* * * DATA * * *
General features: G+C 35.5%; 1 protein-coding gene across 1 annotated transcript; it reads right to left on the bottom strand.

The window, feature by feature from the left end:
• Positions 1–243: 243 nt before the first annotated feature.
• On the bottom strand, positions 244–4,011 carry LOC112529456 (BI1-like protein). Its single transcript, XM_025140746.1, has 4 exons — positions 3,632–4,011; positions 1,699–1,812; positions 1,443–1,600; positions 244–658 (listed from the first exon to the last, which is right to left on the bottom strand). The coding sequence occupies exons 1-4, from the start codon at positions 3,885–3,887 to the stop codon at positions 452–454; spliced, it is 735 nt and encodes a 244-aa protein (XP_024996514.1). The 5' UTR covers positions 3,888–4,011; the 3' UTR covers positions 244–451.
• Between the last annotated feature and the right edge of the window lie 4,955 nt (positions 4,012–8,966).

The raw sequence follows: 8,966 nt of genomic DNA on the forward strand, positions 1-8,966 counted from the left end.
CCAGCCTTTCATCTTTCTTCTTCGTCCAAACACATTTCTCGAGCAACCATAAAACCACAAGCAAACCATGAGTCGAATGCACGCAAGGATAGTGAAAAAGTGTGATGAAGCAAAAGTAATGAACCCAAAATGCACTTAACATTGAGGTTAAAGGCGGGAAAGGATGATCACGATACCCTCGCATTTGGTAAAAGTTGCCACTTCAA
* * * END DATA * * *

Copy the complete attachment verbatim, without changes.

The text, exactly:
General features: G+C 35.5%; 1 protein-coding gene across 1 annotated transcript; it reads right to left on the bottom strand.

The window, feature by feature from the left end:
• Positions 1–243: 243 nt before the first annotated feature.
• On the bottom strand, positions 244–4,011 carry LOC112529456 (BI1-like protein). Its single transcript, XM_025140746.1, has 4 exons — positions 3,632–4,011; positions 1,699–1,812; positions 1,443–1,600; positions 244–658 (listed from the first exon to the last, which is right to left on the bottom strand). The coding sequence occupies exons 1-4, from the start codon at positions 3,885–3,887 to the stop codon at positions 452–454; spliced, it is 735 nt and encodes a 244-aa protein (XP_024996514.1). The 5' UTR covers positions 3,888–4,011; the 3' UTR covers positions 244–451.
• Between the last annotated feature and the right edge of the window lie 4,955 nt (positions 4,012–8,966).

The raw sequence follows: 8,966 nt of genomic DNA on the forward strand, positions 1-8,966 counted from the left end.
CCAGCCTTTCATCTTTCTTCTTCGTCCAAACACATTTCTCGAGCAACCATAAAACCACAAGCAAACCATGAGTCGAATGCACGCAAGGATAGTGAAAAAGTGTGATGAAGCAAAAGTAATGAACCCAAAATGCACTTAACATTGAGGTTAAAGGCGGGAAAGGATGATCACGATACCCTCGCATTTGGTAAAAGTTGCCACTTCAA